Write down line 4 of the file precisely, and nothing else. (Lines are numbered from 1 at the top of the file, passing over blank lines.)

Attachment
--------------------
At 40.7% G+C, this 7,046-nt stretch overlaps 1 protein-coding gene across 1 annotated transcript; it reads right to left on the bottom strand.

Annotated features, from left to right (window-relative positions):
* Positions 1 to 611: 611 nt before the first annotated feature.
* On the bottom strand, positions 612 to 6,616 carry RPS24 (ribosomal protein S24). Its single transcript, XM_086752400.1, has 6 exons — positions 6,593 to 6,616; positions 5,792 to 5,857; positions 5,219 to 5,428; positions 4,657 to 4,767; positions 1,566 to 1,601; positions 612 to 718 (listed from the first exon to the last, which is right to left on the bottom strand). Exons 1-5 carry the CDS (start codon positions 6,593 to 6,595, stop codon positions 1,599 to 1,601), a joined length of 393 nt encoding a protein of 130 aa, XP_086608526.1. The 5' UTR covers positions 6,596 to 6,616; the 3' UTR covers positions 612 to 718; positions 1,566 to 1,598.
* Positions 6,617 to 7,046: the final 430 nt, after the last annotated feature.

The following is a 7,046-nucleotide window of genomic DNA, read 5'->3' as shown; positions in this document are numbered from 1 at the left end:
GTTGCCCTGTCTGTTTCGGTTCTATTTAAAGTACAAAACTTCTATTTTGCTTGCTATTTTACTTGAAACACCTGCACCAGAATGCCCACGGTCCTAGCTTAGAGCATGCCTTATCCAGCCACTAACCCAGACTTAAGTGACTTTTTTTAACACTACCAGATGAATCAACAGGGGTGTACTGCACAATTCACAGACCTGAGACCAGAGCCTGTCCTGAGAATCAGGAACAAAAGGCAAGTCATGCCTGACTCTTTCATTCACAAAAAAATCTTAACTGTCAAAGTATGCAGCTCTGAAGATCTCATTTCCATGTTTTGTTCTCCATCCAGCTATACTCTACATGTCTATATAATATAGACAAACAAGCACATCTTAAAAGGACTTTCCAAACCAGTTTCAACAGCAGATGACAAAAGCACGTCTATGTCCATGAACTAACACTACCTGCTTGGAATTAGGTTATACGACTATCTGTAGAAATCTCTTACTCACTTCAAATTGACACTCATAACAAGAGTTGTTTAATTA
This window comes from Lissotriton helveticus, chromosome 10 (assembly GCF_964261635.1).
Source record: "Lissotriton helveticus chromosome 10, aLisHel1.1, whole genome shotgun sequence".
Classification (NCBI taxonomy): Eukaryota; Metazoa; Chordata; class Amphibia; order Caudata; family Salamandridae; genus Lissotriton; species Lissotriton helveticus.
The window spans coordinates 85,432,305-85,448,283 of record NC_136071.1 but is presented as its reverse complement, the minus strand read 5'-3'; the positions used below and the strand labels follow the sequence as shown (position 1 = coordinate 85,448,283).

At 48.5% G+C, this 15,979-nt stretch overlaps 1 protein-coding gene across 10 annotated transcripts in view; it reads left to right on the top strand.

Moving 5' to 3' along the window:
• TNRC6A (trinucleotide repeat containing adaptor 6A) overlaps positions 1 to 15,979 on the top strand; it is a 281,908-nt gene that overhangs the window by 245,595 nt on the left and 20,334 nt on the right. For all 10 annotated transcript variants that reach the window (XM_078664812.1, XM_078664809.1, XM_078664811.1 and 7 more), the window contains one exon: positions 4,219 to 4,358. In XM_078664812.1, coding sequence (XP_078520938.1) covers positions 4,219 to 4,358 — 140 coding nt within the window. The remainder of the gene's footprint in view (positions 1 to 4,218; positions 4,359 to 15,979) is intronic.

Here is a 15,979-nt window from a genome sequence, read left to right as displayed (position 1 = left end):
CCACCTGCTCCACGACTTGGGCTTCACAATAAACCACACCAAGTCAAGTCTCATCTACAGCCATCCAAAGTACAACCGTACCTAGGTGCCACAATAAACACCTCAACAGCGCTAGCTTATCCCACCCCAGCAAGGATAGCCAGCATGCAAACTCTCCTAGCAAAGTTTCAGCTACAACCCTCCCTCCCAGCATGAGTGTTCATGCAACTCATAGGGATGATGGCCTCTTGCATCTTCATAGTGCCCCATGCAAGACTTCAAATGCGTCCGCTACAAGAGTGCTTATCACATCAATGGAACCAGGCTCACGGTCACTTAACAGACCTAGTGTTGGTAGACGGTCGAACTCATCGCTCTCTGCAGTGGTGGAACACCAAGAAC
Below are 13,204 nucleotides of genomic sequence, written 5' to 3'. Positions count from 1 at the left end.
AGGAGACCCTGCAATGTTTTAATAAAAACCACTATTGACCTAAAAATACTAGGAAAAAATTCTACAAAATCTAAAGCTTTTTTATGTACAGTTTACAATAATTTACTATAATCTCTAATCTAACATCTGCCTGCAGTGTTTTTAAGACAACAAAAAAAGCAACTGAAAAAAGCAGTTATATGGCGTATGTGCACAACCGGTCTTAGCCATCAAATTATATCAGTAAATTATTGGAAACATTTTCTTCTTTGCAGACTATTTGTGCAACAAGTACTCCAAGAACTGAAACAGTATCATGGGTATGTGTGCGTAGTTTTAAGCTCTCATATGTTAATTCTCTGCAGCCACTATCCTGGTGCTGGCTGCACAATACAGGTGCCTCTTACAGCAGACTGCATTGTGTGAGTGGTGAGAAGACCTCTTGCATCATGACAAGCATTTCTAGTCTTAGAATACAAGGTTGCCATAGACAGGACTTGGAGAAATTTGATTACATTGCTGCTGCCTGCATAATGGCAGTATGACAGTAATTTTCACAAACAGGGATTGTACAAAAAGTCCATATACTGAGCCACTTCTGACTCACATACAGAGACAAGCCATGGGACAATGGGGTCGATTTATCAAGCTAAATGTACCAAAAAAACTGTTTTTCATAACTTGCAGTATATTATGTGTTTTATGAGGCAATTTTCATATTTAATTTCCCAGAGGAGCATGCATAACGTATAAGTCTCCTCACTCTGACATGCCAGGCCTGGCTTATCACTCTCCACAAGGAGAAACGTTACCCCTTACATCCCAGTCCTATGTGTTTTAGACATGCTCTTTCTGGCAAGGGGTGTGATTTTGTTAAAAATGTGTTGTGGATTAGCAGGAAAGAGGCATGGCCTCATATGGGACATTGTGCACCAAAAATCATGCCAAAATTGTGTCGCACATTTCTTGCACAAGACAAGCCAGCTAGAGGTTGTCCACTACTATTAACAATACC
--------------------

* On the bottom strand, positions 612 to 6,616 carry RPS24 (ribosomal protein S24). Its single transcript, XM_086752400.1, has 6 exons — positions 6,593 to 6,616; positions 5,792 to 5,857; positions 5,219 to 5,428; positions 4,657 to 4,767; positions 1,566 to 1,601; positions 612 to 718 (listed from the first exon to the last, which is right to left on the bottom strand). Exons 1-5 carry the CDS (start codon positions 6,593 to 6,595, stop codon positions 1,599 to 1,601), a joined length of 393 nt encoding a protein of 130 aa, XP_086608526.1. The 5' UTR covers positions 6,596 to 6,616; the 3' UTR covers positions 612 to 718; positions 1,566 to 1,598.